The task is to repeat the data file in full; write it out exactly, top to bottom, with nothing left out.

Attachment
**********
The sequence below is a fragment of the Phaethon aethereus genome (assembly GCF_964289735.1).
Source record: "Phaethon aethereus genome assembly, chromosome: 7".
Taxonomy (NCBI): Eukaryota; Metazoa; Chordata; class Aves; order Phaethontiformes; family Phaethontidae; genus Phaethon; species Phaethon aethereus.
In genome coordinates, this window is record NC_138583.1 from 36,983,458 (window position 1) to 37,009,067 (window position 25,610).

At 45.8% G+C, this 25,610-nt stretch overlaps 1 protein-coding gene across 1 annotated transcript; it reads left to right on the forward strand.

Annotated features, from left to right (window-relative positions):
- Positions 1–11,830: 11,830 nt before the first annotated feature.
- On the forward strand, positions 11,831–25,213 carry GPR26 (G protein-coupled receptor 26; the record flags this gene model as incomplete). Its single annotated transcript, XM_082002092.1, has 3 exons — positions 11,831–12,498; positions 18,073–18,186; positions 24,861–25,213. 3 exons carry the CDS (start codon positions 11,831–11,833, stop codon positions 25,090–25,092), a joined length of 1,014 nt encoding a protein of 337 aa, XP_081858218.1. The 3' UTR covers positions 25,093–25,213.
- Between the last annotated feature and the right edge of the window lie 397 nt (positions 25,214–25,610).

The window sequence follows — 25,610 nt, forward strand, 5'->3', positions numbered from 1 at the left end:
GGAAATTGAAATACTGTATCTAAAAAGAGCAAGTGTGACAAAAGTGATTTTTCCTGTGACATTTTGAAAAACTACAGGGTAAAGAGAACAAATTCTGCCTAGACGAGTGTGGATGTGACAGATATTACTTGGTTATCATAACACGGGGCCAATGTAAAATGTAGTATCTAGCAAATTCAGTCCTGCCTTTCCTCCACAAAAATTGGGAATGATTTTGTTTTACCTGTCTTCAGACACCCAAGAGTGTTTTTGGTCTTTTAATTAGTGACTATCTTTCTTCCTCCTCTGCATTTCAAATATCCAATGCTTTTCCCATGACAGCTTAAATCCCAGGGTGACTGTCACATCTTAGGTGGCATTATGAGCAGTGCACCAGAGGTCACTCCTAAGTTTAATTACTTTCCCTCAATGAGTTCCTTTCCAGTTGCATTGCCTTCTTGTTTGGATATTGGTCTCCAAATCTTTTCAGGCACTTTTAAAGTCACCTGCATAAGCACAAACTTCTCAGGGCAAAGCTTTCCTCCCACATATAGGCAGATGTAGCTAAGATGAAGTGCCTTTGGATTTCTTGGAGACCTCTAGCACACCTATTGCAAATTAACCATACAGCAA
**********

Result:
The sequence below is a fragment of the Phaethon aethereus genome (assembly GCF_964289735.1).
Source record: "Phaethon aethereus genome assembly, chromosome: 7".
Taxonomy (NCBI): Eukaryota; Metazoa; Chordata; class Aves; order Phaethontiformes; family Phaethontidae; genus Phaethon; species Phaethon aethereus.
In genome coordinates, this window is record NC_138583.1 from 36,983,458 (window position 1) to 37,009,067 (window position 25,610).

At 45.8% G+C, this 25,610-nt stretch overlaps 1 protein-coding gene across 1 annotated transcript; it reads left to right on the forward strand.

Annotated features, from left to right (window-relative positions):
- Positions 1–11,830: 11,830 nt before the first annotated feature.
- On the forward strand, positions 11,831–25,213 carry GPR26 (G protein-coupled receptor 26; the record flags this gene model as incomplete). Its single annotated transcript, XM_082002092.1, has 3 exons — positions 11,831–12,498; positions 18,073–18,186; positions 24,861–25,213. 3 exons carry the CDS (start codon positions 11,831–11,833, stop codon positions 25,090–25,092), a joined length of 1,014 nt encoding a protein of 337 aa, XP_081858218.1. The 3' UTR covers positions 25,093–25,213.
- Between the last annotated feature and the right edge of the window lie 397 nt (positions 25,214–25,610).

The window sequence follows — 25,610 nt, forward strand, 5'->3', positions numbered from 1 at the left end:
GGAAATTGAAATACTGTATCTAAAAAGAGCAAGTGTGACAAAAGTGATTTTTCCTGTGACATTTTGAAAAACTACAGGGTAAAGAGAACAAATTCTGCCTAGACGAGTGTGGATGTGACAGATATTACTTGGTTATCATAACACGGGGCCAATGTAAAATGTAGTATCTAGCAAATTCAGTCCTGCCTTTCCTCCACAAAAATTGGGAATGATTTTGTTTTACCTGTCTTCAGACACCCAAGAGTGTTTTTGGTCTTTTAATTAGTGACTATCTTTCTTCCTCCTCTGCATTTCAAATATCCAATGCTTTTCCCATGACAGCTTAAATCCCAGGGTGACTGTCACATCTTAGGTGGCATTATGAGCAGTGCACCAGAGGTCACTCCTAAGTTTAATTACTTTCCCTCAATGAGTTCCTTTCCAGTTGCATTGCCTTCTTGTTTGGATATTGGTCTCCAAATCTTTTCAGGCACTTTTAAAGTCACCTGCATAAGCACAAACTTCTCAGGGCAAAGCTTTCCTCCCACATATAGGCAGATGTAGCTAAGATGAAGTGCCTTTGGATTTCTTGGAGACCTCTAGCACACCTATTGCAAATTAACCATACAGCAA